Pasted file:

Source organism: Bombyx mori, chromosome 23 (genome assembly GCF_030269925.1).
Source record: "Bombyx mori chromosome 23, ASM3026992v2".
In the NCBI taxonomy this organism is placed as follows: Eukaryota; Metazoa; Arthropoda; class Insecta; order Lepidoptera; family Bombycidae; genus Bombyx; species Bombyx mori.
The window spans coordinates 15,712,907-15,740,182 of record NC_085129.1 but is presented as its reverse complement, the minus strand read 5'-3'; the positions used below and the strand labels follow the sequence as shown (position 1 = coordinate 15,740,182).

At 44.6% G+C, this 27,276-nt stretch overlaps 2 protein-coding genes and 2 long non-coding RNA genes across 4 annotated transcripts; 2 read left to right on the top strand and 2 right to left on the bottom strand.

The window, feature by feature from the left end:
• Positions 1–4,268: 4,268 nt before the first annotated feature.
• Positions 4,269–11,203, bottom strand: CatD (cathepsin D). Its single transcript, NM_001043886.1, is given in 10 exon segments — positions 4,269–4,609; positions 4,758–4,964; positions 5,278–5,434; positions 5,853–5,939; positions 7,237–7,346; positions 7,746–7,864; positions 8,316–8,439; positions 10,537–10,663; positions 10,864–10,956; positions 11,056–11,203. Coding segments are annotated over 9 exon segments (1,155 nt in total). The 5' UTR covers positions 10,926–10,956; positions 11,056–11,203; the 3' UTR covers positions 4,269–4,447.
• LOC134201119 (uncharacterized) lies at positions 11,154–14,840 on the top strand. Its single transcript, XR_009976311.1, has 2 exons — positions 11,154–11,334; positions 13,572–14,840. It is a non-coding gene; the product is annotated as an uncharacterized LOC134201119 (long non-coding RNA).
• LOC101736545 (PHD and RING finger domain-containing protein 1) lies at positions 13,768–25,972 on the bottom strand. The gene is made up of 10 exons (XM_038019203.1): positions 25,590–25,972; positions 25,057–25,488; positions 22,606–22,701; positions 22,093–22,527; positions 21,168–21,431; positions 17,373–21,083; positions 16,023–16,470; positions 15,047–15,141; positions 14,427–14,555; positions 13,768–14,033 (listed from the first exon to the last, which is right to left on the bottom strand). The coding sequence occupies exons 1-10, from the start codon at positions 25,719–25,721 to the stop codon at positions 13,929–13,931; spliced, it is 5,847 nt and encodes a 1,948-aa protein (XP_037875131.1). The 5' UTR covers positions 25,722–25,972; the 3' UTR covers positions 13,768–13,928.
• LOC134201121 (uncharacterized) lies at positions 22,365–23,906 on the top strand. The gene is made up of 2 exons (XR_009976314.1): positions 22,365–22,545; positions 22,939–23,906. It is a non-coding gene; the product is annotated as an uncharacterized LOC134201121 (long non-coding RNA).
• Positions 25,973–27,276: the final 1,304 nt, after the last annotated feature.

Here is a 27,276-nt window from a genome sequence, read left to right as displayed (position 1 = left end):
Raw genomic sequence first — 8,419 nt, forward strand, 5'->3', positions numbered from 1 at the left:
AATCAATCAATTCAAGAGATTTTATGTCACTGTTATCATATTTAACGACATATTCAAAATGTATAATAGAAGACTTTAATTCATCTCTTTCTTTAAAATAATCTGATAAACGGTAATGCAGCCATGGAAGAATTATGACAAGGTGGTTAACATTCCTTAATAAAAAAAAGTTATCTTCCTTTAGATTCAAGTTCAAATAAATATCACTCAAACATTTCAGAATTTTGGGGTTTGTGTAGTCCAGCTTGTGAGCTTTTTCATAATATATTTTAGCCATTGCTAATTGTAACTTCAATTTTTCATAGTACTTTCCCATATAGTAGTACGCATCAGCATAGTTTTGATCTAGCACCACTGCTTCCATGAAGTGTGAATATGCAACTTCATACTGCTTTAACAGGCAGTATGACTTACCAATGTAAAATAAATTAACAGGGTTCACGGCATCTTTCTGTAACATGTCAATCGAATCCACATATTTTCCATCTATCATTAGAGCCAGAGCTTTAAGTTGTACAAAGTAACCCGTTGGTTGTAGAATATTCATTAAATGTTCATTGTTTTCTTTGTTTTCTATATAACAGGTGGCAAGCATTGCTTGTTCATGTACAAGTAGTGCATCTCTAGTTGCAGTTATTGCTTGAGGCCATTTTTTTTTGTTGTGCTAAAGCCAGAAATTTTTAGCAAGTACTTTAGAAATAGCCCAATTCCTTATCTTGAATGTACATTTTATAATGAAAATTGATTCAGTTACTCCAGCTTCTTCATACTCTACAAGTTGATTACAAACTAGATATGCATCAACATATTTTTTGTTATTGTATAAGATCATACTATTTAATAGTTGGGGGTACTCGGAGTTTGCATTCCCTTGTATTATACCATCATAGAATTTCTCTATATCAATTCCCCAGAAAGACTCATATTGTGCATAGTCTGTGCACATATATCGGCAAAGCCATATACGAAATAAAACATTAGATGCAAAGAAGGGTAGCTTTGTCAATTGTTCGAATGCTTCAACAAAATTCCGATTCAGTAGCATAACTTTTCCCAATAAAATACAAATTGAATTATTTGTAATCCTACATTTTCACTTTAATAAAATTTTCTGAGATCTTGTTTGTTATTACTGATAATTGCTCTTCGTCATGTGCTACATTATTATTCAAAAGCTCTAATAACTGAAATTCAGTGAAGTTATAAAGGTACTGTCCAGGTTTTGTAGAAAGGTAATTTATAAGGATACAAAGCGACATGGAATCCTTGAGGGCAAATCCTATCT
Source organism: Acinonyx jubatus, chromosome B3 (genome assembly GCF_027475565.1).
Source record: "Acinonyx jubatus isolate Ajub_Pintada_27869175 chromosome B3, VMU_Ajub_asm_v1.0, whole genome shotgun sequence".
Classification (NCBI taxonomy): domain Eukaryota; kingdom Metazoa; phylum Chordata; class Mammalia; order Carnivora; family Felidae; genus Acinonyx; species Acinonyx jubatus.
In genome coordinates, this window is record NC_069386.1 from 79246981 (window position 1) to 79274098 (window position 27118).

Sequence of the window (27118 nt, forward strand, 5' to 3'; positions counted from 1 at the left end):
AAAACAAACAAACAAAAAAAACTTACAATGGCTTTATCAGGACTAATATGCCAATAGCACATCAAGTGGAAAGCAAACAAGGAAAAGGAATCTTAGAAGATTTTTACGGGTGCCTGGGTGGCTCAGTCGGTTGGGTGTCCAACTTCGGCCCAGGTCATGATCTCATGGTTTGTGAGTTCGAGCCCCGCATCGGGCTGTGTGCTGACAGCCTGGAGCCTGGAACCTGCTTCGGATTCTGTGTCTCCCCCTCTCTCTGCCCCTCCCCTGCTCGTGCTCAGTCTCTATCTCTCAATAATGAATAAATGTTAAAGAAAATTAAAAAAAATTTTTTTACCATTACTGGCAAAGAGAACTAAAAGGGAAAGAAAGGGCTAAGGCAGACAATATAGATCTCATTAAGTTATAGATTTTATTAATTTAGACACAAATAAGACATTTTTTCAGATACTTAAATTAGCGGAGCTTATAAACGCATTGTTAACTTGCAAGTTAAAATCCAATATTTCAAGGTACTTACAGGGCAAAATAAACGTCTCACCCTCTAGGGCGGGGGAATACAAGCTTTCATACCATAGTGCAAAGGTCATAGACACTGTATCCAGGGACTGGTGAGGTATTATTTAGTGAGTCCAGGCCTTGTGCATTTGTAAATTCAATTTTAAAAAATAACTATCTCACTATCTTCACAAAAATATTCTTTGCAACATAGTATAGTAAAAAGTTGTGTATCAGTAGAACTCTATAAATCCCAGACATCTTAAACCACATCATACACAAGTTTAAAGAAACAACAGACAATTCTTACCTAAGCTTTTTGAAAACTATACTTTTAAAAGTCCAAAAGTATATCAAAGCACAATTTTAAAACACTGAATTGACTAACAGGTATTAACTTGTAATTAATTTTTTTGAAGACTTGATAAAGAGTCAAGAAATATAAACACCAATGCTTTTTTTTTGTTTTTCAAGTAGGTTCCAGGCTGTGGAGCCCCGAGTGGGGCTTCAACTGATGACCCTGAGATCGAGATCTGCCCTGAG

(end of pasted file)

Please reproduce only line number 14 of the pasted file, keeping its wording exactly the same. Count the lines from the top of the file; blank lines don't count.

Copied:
Raw genomic sequence first — 8,419 nt, forward strand, 5'->3', positions numbered from 1 at the left: